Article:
U-Boat War on America's East Coast
1996, United States Naval Inst.
Paperback, 367 pages, 4 maps, listing of all ships sunk off this coast
|Type.||General History book|
|Pros.||Farily detailed and decent research|
|Cons.||Attitude and clear distaste for Germans|
This book is well researched and covers the U-boat attacks of the US East Coast in 1942, Operation Drumbeat and the following waves of U-boats. It's written as a chronology and covers each month at a time in a detailed manner.
It contains 4 charts illustrating the battle areas, an appendix that has names, dates and cause of all merchants lost to the U-boats in the period. It also lists the 7 U-boats lost in American waters during January-August 1942.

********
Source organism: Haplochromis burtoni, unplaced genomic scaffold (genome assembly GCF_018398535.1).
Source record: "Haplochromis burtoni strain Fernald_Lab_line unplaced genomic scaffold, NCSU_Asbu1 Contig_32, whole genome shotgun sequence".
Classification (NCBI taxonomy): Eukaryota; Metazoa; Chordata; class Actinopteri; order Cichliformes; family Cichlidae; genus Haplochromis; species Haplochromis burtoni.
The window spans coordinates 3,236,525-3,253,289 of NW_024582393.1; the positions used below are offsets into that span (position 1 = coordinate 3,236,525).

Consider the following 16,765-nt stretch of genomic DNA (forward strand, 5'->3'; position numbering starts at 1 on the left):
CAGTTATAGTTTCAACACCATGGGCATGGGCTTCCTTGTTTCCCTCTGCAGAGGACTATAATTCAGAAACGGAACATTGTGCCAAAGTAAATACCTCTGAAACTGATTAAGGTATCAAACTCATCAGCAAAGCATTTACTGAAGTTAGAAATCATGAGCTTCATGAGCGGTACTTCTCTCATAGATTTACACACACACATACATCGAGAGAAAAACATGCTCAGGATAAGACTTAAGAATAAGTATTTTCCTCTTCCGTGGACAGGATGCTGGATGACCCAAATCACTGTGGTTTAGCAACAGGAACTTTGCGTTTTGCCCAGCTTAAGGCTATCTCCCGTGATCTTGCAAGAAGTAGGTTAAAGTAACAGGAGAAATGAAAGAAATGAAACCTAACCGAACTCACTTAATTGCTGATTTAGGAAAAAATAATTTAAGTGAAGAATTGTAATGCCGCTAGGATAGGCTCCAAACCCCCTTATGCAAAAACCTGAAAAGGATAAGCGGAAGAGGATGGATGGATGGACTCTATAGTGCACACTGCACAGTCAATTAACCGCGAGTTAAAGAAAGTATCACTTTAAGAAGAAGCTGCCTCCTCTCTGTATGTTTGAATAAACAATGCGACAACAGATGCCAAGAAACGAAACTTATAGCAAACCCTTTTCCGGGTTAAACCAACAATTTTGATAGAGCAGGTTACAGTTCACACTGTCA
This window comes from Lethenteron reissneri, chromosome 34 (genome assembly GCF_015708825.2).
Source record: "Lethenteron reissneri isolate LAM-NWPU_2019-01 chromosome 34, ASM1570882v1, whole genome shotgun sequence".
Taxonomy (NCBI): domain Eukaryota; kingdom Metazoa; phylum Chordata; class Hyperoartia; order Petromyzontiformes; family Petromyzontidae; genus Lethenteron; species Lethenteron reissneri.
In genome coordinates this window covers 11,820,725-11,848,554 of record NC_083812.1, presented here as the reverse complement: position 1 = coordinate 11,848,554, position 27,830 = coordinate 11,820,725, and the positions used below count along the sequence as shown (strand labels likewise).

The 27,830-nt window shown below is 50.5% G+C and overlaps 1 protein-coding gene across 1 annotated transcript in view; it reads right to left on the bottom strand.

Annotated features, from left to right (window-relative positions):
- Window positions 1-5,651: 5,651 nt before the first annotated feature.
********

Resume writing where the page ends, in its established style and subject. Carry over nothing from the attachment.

It's an interesting read although its attitude towards the Germans is more like it was written in 1943 rather than in the 80's.
Hickam seems especially interested in painting U-507's commander Krvkpt. Harro Schacht as bleak as possible; "vicious attack", "killing spree" and "destructive plunge" all in the space of some 3 pages can hardly be called good journalism.
This is not the case just for Schacht, U-124's commander Krvkpt. Jochen Mohr is also portraited as a vicious killer only interested in interrogating the survivors for accurate tonnage of their sunken ship. And very often you see you see something like " ... the ship engulfed in terrible flames killing 16 of its crew". I more than once got the feeling that I was reading a spreadsheet of kills, almost like a football score.
It's not a bad book as such and an interesting read, although it pales in comparison to Michael Gannon's Operation Drumbeat.
Review written by Guðmundur Helgason.
Published on 18 Jan 1998.
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